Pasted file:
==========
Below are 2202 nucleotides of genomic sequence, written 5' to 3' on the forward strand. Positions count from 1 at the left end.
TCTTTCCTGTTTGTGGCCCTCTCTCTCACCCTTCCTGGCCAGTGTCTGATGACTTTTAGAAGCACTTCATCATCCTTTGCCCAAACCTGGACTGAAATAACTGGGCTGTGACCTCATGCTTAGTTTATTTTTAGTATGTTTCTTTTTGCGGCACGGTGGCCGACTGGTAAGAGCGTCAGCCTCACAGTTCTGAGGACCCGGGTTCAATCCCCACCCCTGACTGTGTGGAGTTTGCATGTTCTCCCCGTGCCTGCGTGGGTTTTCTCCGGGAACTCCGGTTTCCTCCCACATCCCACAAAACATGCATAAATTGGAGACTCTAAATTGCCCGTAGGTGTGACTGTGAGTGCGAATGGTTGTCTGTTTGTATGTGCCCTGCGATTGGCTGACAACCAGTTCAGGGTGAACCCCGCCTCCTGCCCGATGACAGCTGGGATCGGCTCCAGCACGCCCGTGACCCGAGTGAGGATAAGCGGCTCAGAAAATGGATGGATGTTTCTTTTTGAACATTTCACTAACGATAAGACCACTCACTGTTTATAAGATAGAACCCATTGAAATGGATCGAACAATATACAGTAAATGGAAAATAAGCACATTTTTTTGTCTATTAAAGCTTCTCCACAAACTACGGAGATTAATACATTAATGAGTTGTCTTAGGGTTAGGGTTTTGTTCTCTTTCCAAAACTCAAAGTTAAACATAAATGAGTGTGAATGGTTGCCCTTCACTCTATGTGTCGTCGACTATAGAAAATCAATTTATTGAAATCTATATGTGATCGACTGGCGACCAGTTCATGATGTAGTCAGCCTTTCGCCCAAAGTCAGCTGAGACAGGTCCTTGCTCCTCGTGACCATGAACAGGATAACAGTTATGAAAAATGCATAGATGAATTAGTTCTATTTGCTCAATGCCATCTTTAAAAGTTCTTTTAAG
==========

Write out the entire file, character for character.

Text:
Below are 2202 nucleotides of genomic sequence, written 5' to 3' on the forward strand. Positions count from 1 at the left end.
TCTTTCCTGTTTGTGGCCCTCTCTCTCACCCTTCCTGGCCAGTGTCTGATGACTTTTAGAAGCACTTCATCATCCTTTGCCCAAACCTGGACTGAAATAACTGGGCTGTGACCTCATGCTTAGTTTATTTTTAGTATGTTTCTTTTTGCGGCACGGTGGCCGACTGGTAAGAGCGTCAGCCTCACAGTTCTGAGGACCCGGGTTCAATCCCCACCCCTGACTGTGTGGAGTTTGCATGTTCTCCCCGTGCCTGCGTGGGTTTTCTCCGGGAACTCCGGTTTCCTCCCACATCCCACAAAACATGCATAAATTGGAGACTCTAAATTGCCCGTAGGTGTGACTGTGAGTGCGAATGGTTGTCTGTTTGTATGTGCCCTGCGATTGGCTGACAACCAGTTCAGGGTGAACCCCGCCTCCTGCCCGATGACAGCTGGGATCGGCTCCAGCACGCCCGTGACCCGAGTGAGGATAAGCGGCTCAGAAAATGGATGGATGTTTCTTTTTGAACATTTCACTAACGATAAGACCACTCACTGTTTATAAGATAGAACCCATTGAAATGGATCGAACAATATACAGTAAATGGAAAATAAGCACATTTTTTTGTCTATTAAAGCTTCTCCACAAACTACGGAGATTAATACATTAATGAGTTGTCTTAGGGTTAGGGTTTTGTTCTCTTTCCAAAACTCAAAGTTAAACATAAATGAGTGTGAATGGTTGCCCTTCACTCTATGTGTCGTCGACTATAGAAAATCAATTTATTGAAATCTATATGTGATCGACTGGCGACCAGTTCATGATGTAGTCAGCCTTTCGCCCAAAGTCAGCTGAGACAGGTCCTTGCTCCTCGTGACCATGAACAGGATAACAGTTATGAAAAATGCATAGATGAATTAGTTCTATTTGCTCAATGCCATCTTTAAAAGTTCTTTTAAG